92-year-old Kashmiri resistance leader Syed Ali Geelani has urged the people of Jammu and Kashmir to continue to resist Indian rule “at this critical juncture,” after India unilaterally scrapped the region’s special status early this month.
In a five-point program issued late Saturday — his first since the Indian move — Syed Ali Geelani urged Kashmiris to “organize peaceful protests and demonstrations in their areas of residence.”
Geelani, who heads the All Parties Hurriyat Conference — an amalgam of Kashmir-based pro-freedom parties who work for Kashmiris’ right to self-determination — said: “If the Indian armed forces still attack our gatherings, the entire responsibility for the possible loss of lives and property will be on them, and the world will remain witness to their deeds.”
He called on those working for government officials and the police force to “realize that even when they are hand-in-hand in the oppression of their own people, the Indian State does not trust them.”
China also controls part of the contested region, but it is India and Pakistan who have fought two wars over Kashmir.
“The Jammu and Kashmir police force was disarmed and the entire command was given to the Indian Army and paramilitaries,” Geelani said. “Even if such a humiliation does not awake them to stand up and protest, probably nothing will, and then they should mourn their consciousness and faith, and wait for their destiny of total irrelevance like pro-India politicians in Kashmir.”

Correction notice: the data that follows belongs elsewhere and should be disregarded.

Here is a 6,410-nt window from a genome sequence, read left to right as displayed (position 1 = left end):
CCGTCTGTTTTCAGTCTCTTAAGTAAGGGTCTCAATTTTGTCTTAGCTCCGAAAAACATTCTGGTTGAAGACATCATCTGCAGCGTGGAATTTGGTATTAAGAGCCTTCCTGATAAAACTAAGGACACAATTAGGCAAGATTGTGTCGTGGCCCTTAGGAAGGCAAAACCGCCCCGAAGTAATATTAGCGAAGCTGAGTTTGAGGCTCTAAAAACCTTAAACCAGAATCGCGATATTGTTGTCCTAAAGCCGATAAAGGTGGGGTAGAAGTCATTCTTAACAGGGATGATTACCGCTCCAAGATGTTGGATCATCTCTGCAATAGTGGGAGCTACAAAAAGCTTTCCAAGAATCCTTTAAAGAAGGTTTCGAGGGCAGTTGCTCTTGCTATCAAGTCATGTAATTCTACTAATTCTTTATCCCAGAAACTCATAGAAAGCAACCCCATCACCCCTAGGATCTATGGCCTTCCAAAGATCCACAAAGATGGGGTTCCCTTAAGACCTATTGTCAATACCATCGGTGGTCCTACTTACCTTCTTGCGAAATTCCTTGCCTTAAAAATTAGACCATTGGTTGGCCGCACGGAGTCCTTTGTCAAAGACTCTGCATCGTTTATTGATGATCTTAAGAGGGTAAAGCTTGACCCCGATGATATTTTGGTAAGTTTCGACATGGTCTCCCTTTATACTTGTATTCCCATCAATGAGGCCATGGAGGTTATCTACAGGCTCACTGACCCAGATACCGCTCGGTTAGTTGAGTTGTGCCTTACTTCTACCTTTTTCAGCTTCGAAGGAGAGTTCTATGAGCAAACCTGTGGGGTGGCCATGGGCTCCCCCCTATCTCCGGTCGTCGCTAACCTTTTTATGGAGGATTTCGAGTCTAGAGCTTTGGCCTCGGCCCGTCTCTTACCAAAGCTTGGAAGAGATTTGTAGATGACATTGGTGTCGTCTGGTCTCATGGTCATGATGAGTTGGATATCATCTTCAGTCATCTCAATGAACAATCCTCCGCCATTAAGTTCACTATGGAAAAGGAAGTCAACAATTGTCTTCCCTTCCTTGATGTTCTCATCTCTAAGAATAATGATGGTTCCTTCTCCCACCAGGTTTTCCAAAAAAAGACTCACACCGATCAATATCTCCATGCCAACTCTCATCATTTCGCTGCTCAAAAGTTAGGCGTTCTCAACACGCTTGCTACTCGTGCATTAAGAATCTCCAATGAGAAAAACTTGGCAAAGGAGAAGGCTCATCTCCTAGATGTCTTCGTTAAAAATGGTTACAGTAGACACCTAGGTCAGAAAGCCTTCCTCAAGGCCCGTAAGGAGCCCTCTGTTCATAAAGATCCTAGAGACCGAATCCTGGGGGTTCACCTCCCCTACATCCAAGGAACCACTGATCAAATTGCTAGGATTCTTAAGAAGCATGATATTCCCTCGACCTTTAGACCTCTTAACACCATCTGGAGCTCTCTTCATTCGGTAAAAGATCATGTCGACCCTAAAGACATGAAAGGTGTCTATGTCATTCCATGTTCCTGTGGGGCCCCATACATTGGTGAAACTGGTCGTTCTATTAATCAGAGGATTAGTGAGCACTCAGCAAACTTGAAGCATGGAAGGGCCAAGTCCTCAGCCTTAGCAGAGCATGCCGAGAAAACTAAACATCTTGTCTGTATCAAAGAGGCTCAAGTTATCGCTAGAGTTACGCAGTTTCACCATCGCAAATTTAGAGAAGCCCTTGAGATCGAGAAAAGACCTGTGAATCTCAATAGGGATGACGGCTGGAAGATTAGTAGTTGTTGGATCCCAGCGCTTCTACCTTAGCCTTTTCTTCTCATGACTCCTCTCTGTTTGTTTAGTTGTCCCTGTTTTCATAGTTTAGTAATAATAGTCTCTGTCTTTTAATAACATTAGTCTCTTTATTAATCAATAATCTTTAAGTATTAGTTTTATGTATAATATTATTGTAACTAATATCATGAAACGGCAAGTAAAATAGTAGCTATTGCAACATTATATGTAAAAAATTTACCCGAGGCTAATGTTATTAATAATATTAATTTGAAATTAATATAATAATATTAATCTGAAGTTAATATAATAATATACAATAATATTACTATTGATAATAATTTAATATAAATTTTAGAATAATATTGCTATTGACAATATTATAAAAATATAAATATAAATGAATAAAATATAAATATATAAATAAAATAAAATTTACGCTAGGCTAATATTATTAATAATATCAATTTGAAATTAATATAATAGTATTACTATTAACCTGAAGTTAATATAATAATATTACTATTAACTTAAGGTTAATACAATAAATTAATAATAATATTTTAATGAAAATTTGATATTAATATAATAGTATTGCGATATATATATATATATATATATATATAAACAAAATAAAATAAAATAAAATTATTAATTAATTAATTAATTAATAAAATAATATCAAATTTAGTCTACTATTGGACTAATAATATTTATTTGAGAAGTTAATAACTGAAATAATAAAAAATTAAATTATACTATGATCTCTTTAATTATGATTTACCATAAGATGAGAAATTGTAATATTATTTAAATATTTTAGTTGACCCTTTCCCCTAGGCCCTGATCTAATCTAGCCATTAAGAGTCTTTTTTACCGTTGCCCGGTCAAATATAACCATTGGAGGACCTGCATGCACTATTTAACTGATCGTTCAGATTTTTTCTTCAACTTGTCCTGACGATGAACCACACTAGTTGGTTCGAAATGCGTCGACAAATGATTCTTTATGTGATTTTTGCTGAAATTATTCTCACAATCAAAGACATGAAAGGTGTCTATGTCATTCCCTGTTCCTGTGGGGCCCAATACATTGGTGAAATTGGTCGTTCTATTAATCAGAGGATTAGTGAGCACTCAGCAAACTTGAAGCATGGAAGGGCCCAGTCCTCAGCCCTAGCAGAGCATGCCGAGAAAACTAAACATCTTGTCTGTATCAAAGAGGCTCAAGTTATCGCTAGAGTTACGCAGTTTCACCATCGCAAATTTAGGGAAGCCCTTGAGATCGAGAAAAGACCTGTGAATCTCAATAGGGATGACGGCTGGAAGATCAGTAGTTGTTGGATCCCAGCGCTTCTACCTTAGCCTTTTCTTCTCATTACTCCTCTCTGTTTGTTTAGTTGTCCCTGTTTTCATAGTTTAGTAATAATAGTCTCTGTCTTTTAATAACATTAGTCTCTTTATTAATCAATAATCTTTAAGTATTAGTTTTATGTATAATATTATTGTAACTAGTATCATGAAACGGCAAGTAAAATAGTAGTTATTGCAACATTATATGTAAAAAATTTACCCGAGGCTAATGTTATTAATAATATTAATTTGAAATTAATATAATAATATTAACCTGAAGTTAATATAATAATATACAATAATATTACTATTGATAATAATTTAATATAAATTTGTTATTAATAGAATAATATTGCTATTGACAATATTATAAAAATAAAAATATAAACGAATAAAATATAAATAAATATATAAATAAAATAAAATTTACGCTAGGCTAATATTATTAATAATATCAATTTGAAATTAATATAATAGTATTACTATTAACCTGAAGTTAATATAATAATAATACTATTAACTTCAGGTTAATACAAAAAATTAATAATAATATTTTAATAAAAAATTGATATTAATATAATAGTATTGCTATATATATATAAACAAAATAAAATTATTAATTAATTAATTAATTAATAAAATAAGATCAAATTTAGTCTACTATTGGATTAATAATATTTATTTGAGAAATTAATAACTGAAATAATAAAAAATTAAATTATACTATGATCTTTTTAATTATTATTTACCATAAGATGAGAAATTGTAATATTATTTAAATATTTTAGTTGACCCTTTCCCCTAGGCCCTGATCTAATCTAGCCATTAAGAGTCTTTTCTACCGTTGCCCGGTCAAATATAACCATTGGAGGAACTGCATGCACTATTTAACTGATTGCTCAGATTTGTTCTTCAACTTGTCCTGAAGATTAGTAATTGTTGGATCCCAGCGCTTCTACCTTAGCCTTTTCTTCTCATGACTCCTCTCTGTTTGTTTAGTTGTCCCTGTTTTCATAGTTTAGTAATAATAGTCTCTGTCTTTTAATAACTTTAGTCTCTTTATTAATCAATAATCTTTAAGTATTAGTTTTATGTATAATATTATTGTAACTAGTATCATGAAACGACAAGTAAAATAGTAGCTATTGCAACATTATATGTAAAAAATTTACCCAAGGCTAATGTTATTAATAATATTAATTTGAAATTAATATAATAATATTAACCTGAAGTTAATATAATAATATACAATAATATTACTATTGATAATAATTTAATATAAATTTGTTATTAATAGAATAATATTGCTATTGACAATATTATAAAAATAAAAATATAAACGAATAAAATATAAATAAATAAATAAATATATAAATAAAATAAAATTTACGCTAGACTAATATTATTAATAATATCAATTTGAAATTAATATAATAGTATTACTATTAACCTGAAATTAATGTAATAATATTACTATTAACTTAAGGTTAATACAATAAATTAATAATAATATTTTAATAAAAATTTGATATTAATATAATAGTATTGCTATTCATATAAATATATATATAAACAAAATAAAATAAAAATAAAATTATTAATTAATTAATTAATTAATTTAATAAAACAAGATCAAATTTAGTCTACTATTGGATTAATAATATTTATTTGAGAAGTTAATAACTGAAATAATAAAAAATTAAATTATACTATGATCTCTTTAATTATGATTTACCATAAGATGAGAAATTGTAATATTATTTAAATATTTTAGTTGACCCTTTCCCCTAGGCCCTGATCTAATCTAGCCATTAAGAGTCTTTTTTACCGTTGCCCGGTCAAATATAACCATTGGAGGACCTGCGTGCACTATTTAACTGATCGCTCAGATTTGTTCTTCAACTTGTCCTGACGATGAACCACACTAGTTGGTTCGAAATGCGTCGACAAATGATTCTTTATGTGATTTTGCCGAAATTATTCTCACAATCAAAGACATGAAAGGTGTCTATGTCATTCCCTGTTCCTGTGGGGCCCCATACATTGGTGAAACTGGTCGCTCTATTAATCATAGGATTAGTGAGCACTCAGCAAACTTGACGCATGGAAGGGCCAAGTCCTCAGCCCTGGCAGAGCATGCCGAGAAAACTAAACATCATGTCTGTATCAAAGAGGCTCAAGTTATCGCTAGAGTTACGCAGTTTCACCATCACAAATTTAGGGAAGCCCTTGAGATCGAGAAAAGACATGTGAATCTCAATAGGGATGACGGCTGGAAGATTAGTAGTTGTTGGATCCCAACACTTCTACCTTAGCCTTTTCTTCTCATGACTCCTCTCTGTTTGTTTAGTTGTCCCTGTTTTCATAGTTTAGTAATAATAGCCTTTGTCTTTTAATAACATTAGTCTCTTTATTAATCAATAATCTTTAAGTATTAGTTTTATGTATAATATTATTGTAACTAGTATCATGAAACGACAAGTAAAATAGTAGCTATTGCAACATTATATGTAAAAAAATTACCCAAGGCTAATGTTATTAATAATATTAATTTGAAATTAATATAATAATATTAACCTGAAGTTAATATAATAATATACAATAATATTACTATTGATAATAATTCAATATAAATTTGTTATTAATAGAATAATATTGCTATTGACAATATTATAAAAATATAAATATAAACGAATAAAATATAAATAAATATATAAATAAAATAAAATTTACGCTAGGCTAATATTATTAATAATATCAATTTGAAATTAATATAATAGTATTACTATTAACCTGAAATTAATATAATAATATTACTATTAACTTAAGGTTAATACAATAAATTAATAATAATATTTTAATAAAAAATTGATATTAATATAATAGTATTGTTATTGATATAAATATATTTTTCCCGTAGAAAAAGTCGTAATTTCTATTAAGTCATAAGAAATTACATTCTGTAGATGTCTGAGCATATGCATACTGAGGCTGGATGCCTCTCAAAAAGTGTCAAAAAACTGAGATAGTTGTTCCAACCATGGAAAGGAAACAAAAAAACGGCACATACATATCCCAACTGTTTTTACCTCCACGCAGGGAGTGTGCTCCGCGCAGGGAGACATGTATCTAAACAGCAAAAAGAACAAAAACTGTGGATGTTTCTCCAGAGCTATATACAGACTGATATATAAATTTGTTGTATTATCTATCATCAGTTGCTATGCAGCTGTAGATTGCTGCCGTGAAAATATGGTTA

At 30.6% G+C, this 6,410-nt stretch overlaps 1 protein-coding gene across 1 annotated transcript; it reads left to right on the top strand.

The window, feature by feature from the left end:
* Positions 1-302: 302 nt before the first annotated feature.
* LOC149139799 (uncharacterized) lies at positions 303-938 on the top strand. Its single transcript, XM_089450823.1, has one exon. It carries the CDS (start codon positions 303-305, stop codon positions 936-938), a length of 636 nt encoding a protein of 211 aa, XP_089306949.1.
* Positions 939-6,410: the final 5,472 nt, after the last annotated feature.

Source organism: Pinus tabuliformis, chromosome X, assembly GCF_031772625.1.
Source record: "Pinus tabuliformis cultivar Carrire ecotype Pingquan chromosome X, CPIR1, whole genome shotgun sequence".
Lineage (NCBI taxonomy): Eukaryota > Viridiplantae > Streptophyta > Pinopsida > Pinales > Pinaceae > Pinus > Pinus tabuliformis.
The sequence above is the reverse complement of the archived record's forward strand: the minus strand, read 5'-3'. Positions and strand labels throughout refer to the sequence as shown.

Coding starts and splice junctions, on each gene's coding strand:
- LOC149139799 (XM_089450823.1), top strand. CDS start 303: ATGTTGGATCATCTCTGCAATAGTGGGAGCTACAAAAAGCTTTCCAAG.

He also called on Kashmiris who live outside India to “participate in the resistance struggle by acting as ambassadors of Kashmiri people all over the world.”
“They should use their knowledge of Kashmir’s history and their own lived experiences to highlight the oppression and brutalities of the Indian State. They should also connect with other marginalized and struggling nationalities in other parts of the world and forge solidarities of resistance,” he said.
Appeal to Pakistan
Geelani, who is under house arrest, appealed to Pakistan and the Muslim ummah community, saying they “must come forward at this crucial juncture to help the besieged people of Kashmir.”
Pakistan is “an important party to the Kashmir dispute and this is the time for unity and action. Today, if you once again get ensconced in so-called pragmatism and fail to act decisively, then neither history will forgive you nor will your coming generations.
“You must continue to heighten your political and diplomatic initiatives to the highest level and respond to the deceit of the Indian occupation with full strength and determination,” he said.
On Aug. 5 the Indian government led by the Bharatiya Janata Party (BJP) revoked the special status of Jammu and Kashmir and locked down the region to contain the situation.
The government-run by Narendra Modi further divided the only Muslim-majority state under Indian control into two centrally-controlled “union territories.”
Kashmiri leaders and residents fear India’s crackdown is an attempt by New Delhi to change the demography of the state, where some groups have been fighting Indian rule for either independence or unification with neighboring Pakistan.
India and Pakistan both hold Kashmir in parts and claim it in full. China also controls part of the contested region, but it is India and Pakistan who have fought two wars over Kashmir.
According to several human rights groups, thousands of people have been killed in the conflict in the region since 1989.